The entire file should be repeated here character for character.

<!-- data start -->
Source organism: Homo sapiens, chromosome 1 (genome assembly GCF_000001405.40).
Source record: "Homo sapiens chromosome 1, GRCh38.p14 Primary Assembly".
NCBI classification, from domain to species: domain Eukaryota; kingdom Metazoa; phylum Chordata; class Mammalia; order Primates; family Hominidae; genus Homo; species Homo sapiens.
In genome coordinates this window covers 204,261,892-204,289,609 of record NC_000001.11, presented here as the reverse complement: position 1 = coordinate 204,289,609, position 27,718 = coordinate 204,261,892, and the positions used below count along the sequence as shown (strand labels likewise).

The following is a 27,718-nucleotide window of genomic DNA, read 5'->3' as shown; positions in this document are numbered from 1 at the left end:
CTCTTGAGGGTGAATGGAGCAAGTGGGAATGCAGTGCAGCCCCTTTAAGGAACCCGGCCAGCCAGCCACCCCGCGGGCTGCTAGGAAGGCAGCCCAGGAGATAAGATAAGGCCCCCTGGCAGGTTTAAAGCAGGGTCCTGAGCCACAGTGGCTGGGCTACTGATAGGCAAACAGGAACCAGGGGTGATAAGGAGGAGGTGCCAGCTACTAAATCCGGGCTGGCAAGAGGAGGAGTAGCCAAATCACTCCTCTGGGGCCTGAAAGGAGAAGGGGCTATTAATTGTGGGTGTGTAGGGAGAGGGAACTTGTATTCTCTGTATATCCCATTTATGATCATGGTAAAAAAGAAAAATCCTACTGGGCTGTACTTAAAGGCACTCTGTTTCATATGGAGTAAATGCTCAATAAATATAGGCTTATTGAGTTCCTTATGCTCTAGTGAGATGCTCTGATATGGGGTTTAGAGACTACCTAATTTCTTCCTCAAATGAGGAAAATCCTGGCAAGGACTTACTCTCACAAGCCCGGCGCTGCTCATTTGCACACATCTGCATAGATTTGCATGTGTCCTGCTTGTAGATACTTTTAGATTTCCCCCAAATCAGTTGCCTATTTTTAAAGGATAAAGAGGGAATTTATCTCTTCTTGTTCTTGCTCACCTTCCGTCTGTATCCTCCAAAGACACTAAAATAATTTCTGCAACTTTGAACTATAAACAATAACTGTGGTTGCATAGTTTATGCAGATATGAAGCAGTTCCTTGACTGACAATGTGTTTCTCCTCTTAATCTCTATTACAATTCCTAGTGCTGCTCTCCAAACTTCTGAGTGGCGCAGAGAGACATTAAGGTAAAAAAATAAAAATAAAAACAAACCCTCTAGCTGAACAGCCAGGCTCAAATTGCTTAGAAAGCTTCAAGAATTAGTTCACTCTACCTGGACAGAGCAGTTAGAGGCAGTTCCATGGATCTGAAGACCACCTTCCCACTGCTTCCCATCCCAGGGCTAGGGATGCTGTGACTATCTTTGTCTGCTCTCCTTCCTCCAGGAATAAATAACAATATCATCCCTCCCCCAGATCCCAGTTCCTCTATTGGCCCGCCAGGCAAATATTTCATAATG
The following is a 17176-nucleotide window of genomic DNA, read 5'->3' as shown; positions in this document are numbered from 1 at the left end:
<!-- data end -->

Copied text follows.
Source organism: Homo sapiens, chromosome 1 (genome assembly GCF_000001405.40).
Source record: "Homo sapiens chromosome 1, GRCh38.p14 Primary Assembly".
NCBI classification, from domain to species: domain Eukaryota; kingdom Metazoa; phylum Chordata; class Mammalia; order Primates; family Hominidae; genus Homo; species Homo sapiens.
In genome coordinates this window covers 204,261,892-204,289,609 of record NC_000001.11, presented here as the reverse complement: position 1 = coordinate 204,289,609, position 27,718 = coordinate 204,261,892, and the positions used below count along the sequence as shown (strand labels likewise).

The following is a 27,718-nucleotide window of genomic DNA, read 5'->3' as shown; positions in this document are numbered from 1 at the left end:
CTCTTGAGGGTGAATGGAGCAAGTGGGAATGCAGTGCAGCCCCTTTAAGGAACCCGGCCAGCCAGCCACCCCGCGGGCTGCTAGGAAGGCAGCCCAGGAGATAAGATAAGGCCCCCTGGCAGGTTTAAAGCAGGGTCCTGAGCCACAGTGGCTGGGCTACTGATAGGCAAACAGGAACCAGGGGTGATAAGGAGGAGGTGCCAGCTACTAAATCCGGGCTGGCAAGAGGAGGAGTAGCCAAATCACTCCTCTGGGGCCTGAAAGGAGAAGGGGCTATTAATTGTGGGTGTGTAGGGAGAGGGAACTTGTATTCTCTGTATATCCCATTTATGATCATGGTAAAAAAGAAAAATCCTACTGGGCTGTACTTAAAGGCACTCTGTTTCATATGGAGTAAATGCTCAATAAATATAGGCTTATTGAGTTCCTTATGCTCTAGTGAGATGCTCTGATATGGGGTTTAGAGACTACCTAATTTCTTCCTCAAATGAGGAAAATCCTGGCAAGGACTTACTCTCACAAGCCCGGCGCTGCTCATTTGCACACATCTGCATAGATTTGCATGTGTCCTGCTTGTAGATACTTTTAGATTTCCCCCAAATCAGTTGCCTATTTTTAAAGGATAAAGAGGGAATTTATCTCTTCTTGTTCTTGCTCACCTTCCGTCTGTATCCTCCAAAGACACTAAAATAATTTCTGCAACTTTGAACTATAAACAATAACTGTGGTTGCATAGTTTATGCAGATATGAAGCAGTTCCTTGACTGACAATGTGTTTCTCCTCTTAATCTCTATTACAATTCCTAGTGCTGCTCTCCAAACTTCTGAGTGGCGCAGAGAGACATTAAGGTAAAAAAATAAAAATAAAAACAAACCCTCTAGCTGAACAGCCAGGCTCAAATTGCTTAGAAAGCTTCAAGAATTAGTTCACTCTACCTGGACAGAGCAGTTAGAGGCAGTTCCATGGATCTGAAGACCACCTTCCCACTGCTTCCCATCCCAGGGCTAGGGATGCTGTGACTATCTTTGTCTGCTCTCCTTCCTCCAGGAATAAATAACAATATCATCCCTCCCCCAGATCCCAGTTCCTCTATTGGCCCGCCAGGCAAATATTTCATAATG
The following is a 17176-nucleotide window of genomic DNA, read 5'->3' as shown; positions in this document are numbered from 1 at the left end: